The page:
Another nice facet of such networks is that they can be (and in cases like NLR are) configured to use the kind of technology and provide the kind of services that you want and need, rather than just what telcos and isp's are willing to sell. Here for example various waves segments (and entire waves around the country) are configured as plain 10 gigabit *ethernets* (ie as LAN PHY) rather than SONET services, making it much easier and cheaper to build and operate certain kinds of networks needed to support researchers and/or specific R&E network service needs.

Another good thing about this sort of owned and lit fiber infrastructure is that it provides the R&E community with 'actual cost' based access to waves and bandwidth, and that is wildly less expensive than even heavily discounted educational pricing from carriers.
NLR's roots and focus to date have primarily been oriented to serving research. Here that
especially includes both 'network research' and also (and quite differently) specialized networks that support specific sorts of research and education and R&D. That said, NLR's capabilities do have broader utility and possible application in providing inexpensive and very high performance general layer3 (and/or layer 2) network services, as well as dedicated waves/'circuits', for various critical mass communities (like k20 networks) for both intra-community network services, and also for very cost-effective access to a powerful combination of peering and exchange capabilities (including direct settlement-free exchange with .coms like Microsoft, and with other exchanges) and very cost-effective access to top tier ISP services for remaining external traffic.

The NLR pages pretty much sketch the big picture, although in R&E network community terms.   If anyone has a specific interest in NLR please feel free to contact me directly outside the list.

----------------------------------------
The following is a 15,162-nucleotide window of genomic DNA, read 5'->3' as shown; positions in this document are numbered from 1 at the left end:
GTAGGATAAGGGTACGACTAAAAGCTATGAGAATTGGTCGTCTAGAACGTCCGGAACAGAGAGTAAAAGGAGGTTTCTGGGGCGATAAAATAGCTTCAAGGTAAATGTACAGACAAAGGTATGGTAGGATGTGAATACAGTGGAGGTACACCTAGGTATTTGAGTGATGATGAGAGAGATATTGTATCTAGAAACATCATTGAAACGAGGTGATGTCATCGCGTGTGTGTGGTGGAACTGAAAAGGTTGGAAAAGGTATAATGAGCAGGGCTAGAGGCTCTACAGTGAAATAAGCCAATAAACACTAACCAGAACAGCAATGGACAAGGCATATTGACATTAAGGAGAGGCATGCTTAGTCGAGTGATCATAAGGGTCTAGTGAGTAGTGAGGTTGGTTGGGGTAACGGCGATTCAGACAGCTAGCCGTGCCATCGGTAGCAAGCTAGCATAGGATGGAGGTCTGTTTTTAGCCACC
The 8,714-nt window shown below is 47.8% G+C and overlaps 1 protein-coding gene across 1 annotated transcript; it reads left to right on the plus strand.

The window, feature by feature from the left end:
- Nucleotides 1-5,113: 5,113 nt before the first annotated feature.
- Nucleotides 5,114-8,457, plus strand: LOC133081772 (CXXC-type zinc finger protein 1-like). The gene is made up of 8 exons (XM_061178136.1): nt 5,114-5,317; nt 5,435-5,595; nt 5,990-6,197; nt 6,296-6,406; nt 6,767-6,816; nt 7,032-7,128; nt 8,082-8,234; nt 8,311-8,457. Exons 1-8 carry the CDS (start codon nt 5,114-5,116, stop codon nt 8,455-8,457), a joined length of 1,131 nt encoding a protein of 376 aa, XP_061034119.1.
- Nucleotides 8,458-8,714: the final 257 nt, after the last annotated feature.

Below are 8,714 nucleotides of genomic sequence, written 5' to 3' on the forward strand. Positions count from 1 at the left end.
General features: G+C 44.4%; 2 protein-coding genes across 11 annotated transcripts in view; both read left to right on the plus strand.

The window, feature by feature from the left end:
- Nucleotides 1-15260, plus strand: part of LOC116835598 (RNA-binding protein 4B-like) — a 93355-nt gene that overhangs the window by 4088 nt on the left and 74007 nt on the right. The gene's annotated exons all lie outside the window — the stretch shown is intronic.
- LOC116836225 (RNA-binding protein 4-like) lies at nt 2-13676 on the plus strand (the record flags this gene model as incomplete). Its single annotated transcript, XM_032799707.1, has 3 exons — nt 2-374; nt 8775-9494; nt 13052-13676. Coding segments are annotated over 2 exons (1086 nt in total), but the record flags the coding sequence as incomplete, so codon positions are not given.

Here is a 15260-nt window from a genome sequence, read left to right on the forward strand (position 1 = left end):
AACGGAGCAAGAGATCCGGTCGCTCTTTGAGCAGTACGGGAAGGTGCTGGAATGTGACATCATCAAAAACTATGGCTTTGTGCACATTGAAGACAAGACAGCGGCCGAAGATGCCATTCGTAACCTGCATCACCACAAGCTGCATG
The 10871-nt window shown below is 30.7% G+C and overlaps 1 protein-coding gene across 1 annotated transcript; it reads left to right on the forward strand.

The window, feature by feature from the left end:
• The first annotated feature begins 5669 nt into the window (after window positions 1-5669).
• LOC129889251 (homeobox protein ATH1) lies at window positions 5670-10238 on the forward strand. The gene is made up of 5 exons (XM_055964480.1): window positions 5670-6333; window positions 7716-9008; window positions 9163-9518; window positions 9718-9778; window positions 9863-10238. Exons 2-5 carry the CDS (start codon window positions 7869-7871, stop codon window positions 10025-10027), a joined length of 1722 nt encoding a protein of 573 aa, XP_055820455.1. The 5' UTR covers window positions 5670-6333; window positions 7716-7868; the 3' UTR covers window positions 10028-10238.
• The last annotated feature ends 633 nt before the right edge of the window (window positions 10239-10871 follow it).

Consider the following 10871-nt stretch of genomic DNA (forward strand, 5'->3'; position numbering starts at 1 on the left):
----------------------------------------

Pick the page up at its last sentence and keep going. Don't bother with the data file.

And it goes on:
NLR is an interesting infrastructure and one which at minimum we hope will help ensure that R&E does not fall complete victim to the attempted re-monopolization of telecom and internet facilities and services.   And in my experience peering and exchange fabrics are, work, and are often treated much differently.

And, here in some areas smaller commercial telcos, pud's, coops, cableTV and wireless
'operators' sometimes actually work together and with the R&E and other not-for-profit net communities (especially including many of the 'regionals' and RONs (which i will add
sometimes call themselves Gigapops) to achieve mutual advantage (vs the rboc's and major ISP's) in cooperating on peering and exchange connections, sites, and fabrics; and even on cooperative fiber etc projects.

I should probably also note that NLR has been set up to, and has a rule set that encourages work & teaming with the private sector. Further NLR is largely 'aup-free' in the sense that it does not restrict commercial use or commercial collaboration (although 501c3 preservation and related 'UBIT' sorts of issues do need to be considered and handled and NLR would not want to move towards serving as any sort of commercial style ISP or commercially oriented layer3 transit service).

Ron Johnson
University of Washington,
Pacific Northwest Gigapop, Pacific Wave